Burkholderia pseudomallei capsule exacerbates respiratory melioidosis but does not afford protection against antimicrobial signaling or bacterial killing in human olfactory ensheathing cells

Dando, Samantha J., Ipe, Deepak S., Batzloff, Michael, Sullivan, Matthew J., Crossman, David K., Crowley, Michael, Strong, Emily, Kyan, Stephanie, Leclercq, Sophie Y., Ekberg, Jenny A. K., St. John, James, Beacham, Ifor R. and Ulett, Glen C. (2016) Burkholderia pseudomallei capsule exacerbates respiratory melioidosis but does not afford protection against antimicrobial signaling or bacterial killing in human olfactory ensheathing cells. Infection and Immunity, 84 (7). pp. 1941-1956. ISSN 0019-9567

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Abstract

Melioidosis, caused by the bacterium Burkholderia pseudomallei, is an often severe infection that regularly involves respiratory disease following inhalation exposure. Intranasal (i.n.) inoculation of mice represents an experimental approach used to study the contributions of bacterial capsular polysaccharide I (CPS I) to virulence during acute disease. We used aerosol delivery of B. pseudomallei to establish respiratory infection in mice and studied CPS I in the context of innate immune responses. CPS I improved B. pseudomallei survival in vivo and triggered multiple cytokine responses, neutrophil infiltration, and acute inflammatory histopathology in the spleen, liver, nasal-associated lymphoid tissue, and olfactory mucosa (OM). To further explore the role of the OM response to B. pseudomallei infection, we infected human olfactory ensheathing cells (OECs) in vitro and measured bacterial invasion and the cytokine responses induced following infection. Human OECs killed >90% of the B. pseudomallei in a CPS I-independent manner and exhibited an antibacterial cytokine response comprising granulocyte colony-stimulating factor, tumor necrosis factor alpha, and several regulatory cytokines. In-depth genome-wide transcriptomic profiling of the OEC response by RNA-Seq revealed a network of signaling pathways activated in OECs following infection involving a novel group of 378 genes that encode biological pathways controlling cellular movement, inflammation, immunological disease, and molecular transport. This represents the first antimicrobial program to be described in human OECs and establishes the extensive transcriptional defense network accessible in these cells. Collectively, these findings show a role for CPS I in B. pseudomallei survival in vivo following inhalation infection and the antibacterial signaling network that exists in human OM and OECs.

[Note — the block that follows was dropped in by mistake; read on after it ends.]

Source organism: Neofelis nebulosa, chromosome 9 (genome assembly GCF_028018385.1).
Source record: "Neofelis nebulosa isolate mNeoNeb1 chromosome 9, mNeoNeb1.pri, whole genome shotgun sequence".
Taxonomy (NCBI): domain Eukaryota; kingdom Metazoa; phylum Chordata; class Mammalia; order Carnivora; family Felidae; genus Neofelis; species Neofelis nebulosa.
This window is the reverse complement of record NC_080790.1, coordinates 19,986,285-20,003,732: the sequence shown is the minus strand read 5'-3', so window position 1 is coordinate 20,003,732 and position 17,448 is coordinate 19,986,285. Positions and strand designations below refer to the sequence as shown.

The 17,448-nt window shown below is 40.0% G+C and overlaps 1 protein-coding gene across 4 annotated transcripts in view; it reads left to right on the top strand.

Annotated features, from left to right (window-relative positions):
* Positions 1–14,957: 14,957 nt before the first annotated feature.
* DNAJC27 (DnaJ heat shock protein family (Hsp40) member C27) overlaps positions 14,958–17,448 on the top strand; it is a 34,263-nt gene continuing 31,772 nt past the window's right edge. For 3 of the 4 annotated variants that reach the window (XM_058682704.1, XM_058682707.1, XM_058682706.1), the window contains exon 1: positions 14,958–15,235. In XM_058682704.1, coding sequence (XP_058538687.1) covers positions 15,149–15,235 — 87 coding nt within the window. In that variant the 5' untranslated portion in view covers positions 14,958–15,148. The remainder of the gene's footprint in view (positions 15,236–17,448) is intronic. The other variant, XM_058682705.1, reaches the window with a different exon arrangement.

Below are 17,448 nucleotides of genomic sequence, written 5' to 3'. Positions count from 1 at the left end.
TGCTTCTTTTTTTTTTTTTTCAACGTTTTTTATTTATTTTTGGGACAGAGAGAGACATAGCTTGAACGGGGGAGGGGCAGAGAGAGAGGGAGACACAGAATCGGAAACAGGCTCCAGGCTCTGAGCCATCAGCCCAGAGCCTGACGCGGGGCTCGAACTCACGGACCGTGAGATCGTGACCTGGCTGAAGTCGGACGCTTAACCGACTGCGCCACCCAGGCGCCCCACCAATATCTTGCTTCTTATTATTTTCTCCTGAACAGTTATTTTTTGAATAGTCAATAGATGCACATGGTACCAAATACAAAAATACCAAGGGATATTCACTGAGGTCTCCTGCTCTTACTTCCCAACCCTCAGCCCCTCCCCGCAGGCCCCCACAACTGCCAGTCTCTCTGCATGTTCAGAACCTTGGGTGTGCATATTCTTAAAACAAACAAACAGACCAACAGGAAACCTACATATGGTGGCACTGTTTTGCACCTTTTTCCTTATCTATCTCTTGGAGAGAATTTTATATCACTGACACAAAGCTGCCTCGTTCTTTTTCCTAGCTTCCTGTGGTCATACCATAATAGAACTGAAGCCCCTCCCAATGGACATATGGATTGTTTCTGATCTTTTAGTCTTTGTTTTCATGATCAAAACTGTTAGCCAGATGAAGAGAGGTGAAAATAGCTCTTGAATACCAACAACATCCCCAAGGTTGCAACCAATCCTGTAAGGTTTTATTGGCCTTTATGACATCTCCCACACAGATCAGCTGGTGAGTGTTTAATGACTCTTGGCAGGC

Item Type: Article
Additional Information: Funding Information: This work, including the efforts of Glen C. Ulett, was funded by Department of Industry, Innovation, Science, Research and Tertiary Education, Australian Government | Australian Research Council (ARC) (FT110101048). This work, including the efforts of Michael Batzloff, Ifor R. Beacham, and Glen C. Ulett, was funded by Department of Health | National Health and Medical Research Council (NHMRC) (APP1020394). SYL is supported by a Fellowship from Conselho Nacional de Desenvolvimento Científico e Tecnológico (CNPq)-Brazil.GCUis supported by an Australian Research Council Future Fellowship. The funders had no role in study design, data collection and interpretation, or the decision to submit the work for publication. Publisher Copyright: © 2016, American Society for Microbiology.
Uncontrolled Keywords: parasitology,microbiology,immunology,infectious diseases,sdg 3 - good health and well-being ,/dk/atira/pure/subjectarea/asjc/2400/2405
Faculty \ School: Faculty of Science > School of Biological Sciences
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Depositing User: LivePure Connector
Date Deposited: 15 Aug 2022 09:30
Last Modified: 26 Sep 2022 05:53
URI: https://ueaeprints.uea.ac.uk/id/eprint/87233
DOI: 10.1128/IAI.01546-15

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